According to Jewish law, a sanctuary requjires three things to be considered kosher. The first is a Torah scroll. During any Jewish service, we never lose sight or focus on what is most important, the holy text of our Torah. The second is a bit harder to discern, especially if you are looking around in this sanctuary, because I have to let you in on a secret, we don't have it. The second item is a window. Each sanctuary must look out onto the outside world. Please rest assured, however, the building plans for our renovated sanctuary do include the construction of beautiful window that will look out onto a garden. And the third item? It is the subject of our Torah portion T'tzaveh this week. It is the ner tamid, the eternal light.
You shall further instruct the Israelites to bring you clear oil of beaten olives for lighting, for kindling lamps regularly. Aaron and his sons shall set them up in the Tent of Meeting, outside the curtain which is over [the Ark of the Pact], [to burn] from evening to morning before the Eternal. It shall be a due from the Israelites for all time, throughout the ages. (Exodus 27:20-21)
Needless to say, this is not the way we light our ner tamid. Unless, the electricity goes out (God forbid), our ner tamid is always on. Unlike the above instructions, our Ner Tamid in our sanctuary requires no effort.
But as meticulously described here, the maintenance and care of the eternal light is so important that the Torah expounds many verses upon it. After being tasked with such a huge responsibility, I imagine Aaron making a Google spreadsheet and organizing the community into shifts so that he could be assured that someone would always be taking care of the eternal light.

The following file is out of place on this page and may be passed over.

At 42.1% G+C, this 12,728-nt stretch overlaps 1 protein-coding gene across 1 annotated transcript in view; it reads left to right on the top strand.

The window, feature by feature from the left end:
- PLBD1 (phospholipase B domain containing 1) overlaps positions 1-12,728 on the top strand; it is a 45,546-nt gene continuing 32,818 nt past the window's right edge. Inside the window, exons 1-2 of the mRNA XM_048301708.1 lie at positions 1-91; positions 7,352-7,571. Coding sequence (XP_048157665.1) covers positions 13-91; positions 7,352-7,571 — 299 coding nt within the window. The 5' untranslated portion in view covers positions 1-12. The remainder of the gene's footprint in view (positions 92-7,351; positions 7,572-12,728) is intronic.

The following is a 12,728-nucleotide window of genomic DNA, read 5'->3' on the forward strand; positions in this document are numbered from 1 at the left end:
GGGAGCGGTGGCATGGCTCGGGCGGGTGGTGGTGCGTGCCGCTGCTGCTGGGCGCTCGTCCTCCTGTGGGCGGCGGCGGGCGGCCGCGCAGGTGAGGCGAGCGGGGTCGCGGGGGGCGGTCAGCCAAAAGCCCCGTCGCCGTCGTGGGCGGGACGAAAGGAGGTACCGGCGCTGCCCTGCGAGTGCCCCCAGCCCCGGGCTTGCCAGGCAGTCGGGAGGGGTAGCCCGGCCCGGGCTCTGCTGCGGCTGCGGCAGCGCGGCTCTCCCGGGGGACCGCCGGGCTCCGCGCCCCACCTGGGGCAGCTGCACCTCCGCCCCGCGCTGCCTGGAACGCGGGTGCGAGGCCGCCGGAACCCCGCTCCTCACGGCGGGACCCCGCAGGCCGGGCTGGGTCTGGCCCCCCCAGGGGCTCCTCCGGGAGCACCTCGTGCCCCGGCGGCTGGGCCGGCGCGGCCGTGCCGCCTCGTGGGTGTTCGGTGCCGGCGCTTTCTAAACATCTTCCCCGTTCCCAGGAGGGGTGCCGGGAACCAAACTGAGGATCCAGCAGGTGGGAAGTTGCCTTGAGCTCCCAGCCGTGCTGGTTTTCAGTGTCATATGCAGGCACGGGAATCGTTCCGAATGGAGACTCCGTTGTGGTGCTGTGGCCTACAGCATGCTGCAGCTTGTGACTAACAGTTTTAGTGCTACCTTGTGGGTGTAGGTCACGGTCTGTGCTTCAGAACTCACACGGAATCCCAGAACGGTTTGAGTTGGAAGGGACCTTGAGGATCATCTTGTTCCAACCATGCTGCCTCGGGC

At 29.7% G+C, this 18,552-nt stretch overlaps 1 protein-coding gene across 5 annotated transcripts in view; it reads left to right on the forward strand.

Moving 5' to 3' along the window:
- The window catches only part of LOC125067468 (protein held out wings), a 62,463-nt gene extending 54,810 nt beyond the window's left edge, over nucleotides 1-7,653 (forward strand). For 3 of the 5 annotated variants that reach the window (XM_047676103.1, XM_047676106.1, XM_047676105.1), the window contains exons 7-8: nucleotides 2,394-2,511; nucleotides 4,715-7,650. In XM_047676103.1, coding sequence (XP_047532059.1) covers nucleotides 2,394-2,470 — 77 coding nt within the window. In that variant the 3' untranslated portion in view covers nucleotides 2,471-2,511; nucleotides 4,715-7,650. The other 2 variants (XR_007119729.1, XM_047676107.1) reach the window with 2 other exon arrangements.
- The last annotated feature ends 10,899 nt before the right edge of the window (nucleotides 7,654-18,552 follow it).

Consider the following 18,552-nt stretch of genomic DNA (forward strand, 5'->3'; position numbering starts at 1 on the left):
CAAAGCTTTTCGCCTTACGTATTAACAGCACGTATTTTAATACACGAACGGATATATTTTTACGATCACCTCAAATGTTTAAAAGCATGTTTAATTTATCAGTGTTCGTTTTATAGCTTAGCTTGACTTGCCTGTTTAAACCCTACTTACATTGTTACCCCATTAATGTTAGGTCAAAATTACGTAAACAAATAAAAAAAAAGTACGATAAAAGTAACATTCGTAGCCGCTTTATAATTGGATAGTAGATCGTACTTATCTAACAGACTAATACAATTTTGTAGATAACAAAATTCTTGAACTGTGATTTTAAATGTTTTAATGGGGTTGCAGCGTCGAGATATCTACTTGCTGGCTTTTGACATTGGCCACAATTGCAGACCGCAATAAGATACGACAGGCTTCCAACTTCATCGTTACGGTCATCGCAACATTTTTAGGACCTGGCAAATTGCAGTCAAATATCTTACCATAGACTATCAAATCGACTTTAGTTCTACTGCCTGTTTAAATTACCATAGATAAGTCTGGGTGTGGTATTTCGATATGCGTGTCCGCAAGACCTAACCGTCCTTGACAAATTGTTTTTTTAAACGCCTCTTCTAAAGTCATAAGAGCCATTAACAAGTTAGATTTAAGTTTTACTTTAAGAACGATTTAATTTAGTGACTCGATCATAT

I promise that the next time you call temple, you will not be asked, By the way, we had someone cancel. Could you bring some beaten olives next Wednesday at around 2 am?
But even if modernity alleviates us from the burden of kindling the Ner Tamid, we have a responsiibility to keep the flame of Judaism alive.
We have to honor our past just as we reform traditions for the future. We should take Judaism seriously, engaging in study, participating in ritual, strengthening our synagogue, reaching out to those in need. These are the ways that we light the ner tamid.
In a few weeks, we will celebrate Passover. The central message of Passover is for us to act as if each one of us was personally freed from Egypt. In this way, Passover is not limited to being a historical remembrance. It is an experiencial liturgy, as we experience the freedom from Egypt.
Similarly, we must light the ner tamid of Judaism so that the Judaism we experience is not only lived by us and honored by us, but also, created by us. Too often we learn what Moses did, we learn what Abraham and Sarah did, but we don't experience Judaism for ourselves. Judaism is not a third person activity. It's meant to a first person creation. This is why it was so important that Aaron and the priests took an active part in the lighting of the ner tamid. As we continue to create our Jewish lives, burning the ner tamid of Judaism, we should do the same.